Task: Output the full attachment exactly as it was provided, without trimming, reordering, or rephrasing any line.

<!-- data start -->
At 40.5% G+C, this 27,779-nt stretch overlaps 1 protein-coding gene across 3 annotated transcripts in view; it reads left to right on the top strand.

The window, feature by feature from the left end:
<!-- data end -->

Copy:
At 40.5% G+C, this 27,779-nt stretch overlaps 1 protein-coding gene across 3 annotated transcripts in view; it reads left to right on the top strand.

The window, feature by feature from the left end: